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AWS opens door to a wider array of IoT applications

Jeffrey Kaplan explains why the growth of the cloud and Internet of Things applications are tightly coupled.

The unprecedented power of today's cloud services is making the futuristic idea of a connected world more tangible and economically feasible. Technology companies and other businesses are promoting the potential benefits of the Internet of Things (IoT), hailing a new generation of connected devices and remote sensors. Indeed, the cloud enables organizations of all sizes across nearly every industry to launch IoT initiatives and fulfill their IoT vision.

Although many of these capabilities were possible long ago, IoT is a broader vision of the previous concept of machine-to-machine (M2M) communications. In the old M2M world, most businesses deployed remote sensors, RFID technology and other monitoring tools to track and optimize the performance of various commercial products and services. The most common example was to improve transportation and wholesale distribution systems using these technologies. For instance, monitoring shipments has enabled trucking companies to optimize their logistics, increase their efficiency and reduce their costs. The same tools have enabled manufacturers and retailers to streamline their operations, lower their inventories and increase their profits.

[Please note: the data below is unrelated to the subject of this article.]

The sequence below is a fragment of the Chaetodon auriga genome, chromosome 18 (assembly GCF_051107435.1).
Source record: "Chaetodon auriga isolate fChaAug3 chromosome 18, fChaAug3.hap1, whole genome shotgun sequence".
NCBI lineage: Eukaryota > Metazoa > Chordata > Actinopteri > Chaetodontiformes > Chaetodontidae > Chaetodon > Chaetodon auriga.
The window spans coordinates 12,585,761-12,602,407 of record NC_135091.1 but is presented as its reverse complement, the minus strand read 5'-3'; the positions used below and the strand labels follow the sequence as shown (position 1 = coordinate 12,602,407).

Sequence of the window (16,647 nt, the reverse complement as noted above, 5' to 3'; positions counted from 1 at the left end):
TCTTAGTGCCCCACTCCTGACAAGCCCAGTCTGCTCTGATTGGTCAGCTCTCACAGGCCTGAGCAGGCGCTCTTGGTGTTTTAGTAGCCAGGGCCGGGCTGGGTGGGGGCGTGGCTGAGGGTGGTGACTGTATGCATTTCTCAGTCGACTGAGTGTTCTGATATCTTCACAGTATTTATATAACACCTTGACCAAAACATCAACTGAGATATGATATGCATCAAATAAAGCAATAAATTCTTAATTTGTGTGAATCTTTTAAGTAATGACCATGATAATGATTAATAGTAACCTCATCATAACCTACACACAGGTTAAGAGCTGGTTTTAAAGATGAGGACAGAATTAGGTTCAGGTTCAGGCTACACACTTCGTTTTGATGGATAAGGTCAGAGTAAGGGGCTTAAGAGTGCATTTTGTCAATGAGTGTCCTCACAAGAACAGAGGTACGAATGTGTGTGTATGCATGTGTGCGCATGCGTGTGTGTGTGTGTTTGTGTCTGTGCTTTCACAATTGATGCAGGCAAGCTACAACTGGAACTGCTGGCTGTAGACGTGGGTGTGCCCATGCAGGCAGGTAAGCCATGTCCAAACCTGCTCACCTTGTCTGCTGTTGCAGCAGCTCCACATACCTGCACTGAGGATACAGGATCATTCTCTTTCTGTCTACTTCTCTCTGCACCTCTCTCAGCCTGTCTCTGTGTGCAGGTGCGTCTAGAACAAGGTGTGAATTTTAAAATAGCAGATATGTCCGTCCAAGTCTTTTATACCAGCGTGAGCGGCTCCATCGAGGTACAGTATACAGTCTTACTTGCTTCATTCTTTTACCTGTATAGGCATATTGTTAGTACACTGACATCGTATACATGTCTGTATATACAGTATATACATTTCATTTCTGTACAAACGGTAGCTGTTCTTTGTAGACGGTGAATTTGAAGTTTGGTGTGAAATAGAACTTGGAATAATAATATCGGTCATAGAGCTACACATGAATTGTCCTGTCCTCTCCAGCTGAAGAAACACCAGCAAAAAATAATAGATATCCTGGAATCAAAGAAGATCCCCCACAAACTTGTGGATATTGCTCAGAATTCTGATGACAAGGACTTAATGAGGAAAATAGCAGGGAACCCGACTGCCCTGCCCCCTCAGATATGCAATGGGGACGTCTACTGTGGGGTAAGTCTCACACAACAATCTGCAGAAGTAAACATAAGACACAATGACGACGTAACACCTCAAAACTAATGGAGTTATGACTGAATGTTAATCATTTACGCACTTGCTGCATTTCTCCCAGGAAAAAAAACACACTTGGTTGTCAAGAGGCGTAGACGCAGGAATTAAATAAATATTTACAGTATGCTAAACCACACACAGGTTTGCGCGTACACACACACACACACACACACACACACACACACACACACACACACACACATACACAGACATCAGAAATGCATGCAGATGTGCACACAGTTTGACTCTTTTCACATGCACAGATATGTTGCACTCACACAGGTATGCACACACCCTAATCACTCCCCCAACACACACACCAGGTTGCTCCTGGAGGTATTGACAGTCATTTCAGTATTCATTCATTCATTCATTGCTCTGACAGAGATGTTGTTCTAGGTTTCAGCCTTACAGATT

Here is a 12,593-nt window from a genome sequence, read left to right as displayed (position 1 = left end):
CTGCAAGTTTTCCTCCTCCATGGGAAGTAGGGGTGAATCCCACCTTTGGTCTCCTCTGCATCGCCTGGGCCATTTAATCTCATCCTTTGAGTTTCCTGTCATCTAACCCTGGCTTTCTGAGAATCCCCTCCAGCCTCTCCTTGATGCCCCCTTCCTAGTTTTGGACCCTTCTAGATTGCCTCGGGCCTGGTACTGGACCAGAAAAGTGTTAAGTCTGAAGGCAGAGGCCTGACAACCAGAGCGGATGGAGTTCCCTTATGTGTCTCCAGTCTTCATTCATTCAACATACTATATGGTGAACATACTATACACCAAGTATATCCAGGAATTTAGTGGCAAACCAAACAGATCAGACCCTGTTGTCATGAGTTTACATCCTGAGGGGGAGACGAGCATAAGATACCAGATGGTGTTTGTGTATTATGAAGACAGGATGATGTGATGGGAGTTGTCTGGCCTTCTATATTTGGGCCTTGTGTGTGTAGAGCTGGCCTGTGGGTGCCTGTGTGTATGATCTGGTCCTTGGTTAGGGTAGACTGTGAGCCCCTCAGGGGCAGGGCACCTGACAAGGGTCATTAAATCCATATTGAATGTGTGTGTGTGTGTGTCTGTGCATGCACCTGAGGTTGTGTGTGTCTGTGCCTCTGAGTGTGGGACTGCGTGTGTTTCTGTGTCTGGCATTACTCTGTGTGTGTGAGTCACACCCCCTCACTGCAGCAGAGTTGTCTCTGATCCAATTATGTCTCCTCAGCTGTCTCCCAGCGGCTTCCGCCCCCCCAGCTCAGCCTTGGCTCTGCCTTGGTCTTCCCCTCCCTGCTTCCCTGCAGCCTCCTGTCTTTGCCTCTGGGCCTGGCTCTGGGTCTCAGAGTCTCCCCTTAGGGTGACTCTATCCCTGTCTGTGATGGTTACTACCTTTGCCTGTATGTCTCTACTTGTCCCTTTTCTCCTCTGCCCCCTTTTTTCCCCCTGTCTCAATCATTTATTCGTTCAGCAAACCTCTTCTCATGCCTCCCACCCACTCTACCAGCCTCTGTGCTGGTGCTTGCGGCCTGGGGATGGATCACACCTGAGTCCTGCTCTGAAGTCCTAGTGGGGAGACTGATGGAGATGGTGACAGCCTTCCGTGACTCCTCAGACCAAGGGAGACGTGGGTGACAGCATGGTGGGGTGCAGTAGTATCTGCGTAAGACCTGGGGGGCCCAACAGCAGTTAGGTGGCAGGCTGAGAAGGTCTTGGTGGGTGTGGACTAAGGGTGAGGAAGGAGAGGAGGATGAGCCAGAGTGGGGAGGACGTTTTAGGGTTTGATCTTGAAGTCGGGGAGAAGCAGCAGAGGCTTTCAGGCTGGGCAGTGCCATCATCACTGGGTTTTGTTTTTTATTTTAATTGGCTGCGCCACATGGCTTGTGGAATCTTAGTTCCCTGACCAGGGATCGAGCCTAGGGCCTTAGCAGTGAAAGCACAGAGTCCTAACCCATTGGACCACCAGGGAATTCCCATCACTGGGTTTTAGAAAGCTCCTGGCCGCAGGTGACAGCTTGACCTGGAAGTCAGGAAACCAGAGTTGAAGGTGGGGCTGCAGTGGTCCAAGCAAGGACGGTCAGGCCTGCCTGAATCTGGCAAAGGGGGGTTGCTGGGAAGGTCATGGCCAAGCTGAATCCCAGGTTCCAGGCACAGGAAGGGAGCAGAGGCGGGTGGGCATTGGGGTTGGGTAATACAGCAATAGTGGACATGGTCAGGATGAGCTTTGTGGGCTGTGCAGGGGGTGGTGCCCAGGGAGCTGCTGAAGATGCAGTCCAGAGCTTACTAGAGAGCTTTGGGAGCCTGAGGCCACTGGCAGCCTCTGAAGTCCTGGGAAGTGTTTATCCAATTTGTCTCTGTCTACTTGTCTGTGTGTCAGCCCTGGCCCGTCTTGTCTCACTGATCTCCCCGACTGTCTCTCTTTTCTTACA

While the business benefits of M2M technologies have been proven, their cost and complexity has inhibited more widespread adoption. In many cases, past M2M deployments focused on real-time tracking and transactional protocols rather than collecting ongoing data to redefine the actual product or services.

Today's IoT applications leverage many of the same assets of the cloud that have recently been harnessed to capitalize on the explosive growth of big data. In fact, the IoT is quickly becoming a major contributor to the big-data phenomenon.

By making compute power and storage space universally available and affordable, AWS opened the door to a wider array of M2M opportunities.

Cloud-based infrastructure-as-a-service (IaaS) is becoming the primary computing engine and storage vehicle for many IoT deployments. IaaS provides cheap compute power and virtually unlimited storage resources for businesses seeking to quickly ramp up their IoT capabilities and capture the data they're generating.

Amazon Web Services (AWS) not only brought the pay-per-use model of cloud to the cloud computing market, but it is also the clearest example of the powerful enablement capabilities of IaaS. It offers various levels of compute power and storage space on-demand at commodity prices. By making compute power and storage space universally available and affordable, AWS opened the door to a wider array of M2M opportunities.

Very quickly, more businesses are finding use cases for embedding increasingly powerful yet inexpensive sensors into their products to track their movement and measure customer behavior. This "democratization" of M2M deployments accelerated as the sensors found their way into a wider assortment of consumer products and services.